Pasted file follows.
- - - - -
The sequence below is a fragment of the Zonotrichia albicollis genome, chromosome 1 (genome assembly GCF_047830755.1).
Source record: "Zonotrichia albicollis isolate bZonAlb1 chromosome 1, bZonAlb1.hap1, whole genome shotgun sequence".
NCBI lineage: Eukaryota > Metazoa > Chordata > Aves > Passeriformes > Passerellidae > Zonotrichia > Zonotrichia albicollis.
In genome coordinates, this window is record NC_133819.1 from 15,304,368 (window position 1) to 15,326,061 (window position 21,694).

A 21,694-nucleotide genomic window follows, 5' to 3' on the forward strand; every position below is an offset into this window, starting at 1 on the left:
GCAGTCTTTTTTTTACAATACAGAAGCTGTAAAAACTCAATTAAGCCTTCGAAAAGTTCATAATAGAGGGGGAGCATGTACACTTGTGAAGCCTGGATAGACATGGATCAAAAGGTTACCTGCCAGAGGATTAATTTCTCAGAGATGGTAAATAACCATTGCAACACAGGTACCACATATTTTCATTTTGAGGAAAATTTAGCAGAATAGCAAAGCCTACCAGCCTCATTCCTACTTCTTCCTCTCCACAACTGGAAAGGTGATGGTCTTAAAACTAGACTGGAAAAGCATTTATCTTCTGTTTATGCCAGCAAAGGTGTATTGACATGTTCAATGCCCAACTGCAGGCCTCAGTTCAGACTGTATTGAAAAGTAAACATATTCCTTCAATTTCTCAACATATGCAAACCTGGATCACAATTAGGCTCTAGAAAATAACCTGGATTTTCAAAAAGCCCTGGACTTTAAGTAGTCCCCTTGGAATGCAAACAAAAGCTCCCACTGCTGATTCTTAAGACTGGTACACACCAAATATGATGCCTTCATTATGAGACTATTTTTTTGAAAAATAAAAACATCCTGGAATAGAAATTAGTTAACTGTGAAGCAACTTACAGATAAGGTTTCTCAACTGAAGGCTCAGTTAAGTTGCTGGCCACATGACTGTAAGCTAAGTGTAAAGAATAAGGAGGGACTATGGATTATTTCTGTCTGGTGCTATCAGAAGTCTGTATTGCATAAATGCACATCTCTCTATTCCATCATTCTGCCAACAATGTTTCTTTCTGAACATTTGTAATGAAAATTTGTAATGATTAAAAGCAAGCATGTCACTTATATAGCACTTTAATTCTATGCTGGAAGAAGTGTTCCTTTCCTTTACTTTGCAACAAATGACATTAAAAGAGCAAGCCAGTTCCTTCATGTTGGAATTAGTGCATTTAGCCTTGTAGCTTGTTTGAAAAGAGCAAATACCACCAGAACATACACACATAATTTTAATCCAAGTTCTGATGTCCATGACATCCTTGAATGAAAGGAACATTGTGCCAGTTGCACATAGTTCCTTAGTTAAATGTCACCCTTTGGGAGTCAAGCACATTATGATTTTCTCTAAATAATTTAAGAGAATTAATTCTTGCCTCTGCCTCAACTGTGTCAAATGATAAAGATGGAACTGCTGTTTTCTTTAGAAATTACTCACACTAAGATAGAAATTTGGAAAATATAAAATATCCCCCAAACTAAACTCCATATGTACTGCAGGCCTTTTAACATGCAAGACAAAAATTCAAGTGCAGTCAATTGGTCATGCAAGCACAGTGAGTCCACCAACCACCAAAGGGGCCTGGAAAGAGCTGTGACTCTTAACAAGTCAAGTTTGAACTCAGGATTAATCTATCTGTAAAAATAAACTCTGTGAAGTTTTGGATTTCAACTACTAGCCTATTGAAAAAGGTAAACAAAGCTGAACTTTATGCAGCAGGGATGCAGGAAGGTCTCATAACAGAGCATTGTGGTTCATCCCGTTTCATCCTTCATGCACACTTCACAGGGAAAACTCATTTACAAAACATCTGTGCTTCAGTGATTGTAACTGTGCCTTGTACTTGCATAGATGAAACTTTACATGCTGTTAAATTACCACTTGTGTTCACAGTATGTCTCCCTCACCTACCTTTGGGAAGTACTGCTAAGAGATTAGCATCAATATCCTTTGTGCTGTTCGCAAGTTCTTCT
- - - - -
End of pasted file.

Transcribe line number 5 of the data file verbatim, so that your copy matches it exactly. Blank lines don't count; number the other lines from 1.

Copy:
A 21,694-nucleotide genomic window follows, 5' to 3' on the forward strand; every position below is an offset into this window, starting at 1 on the left: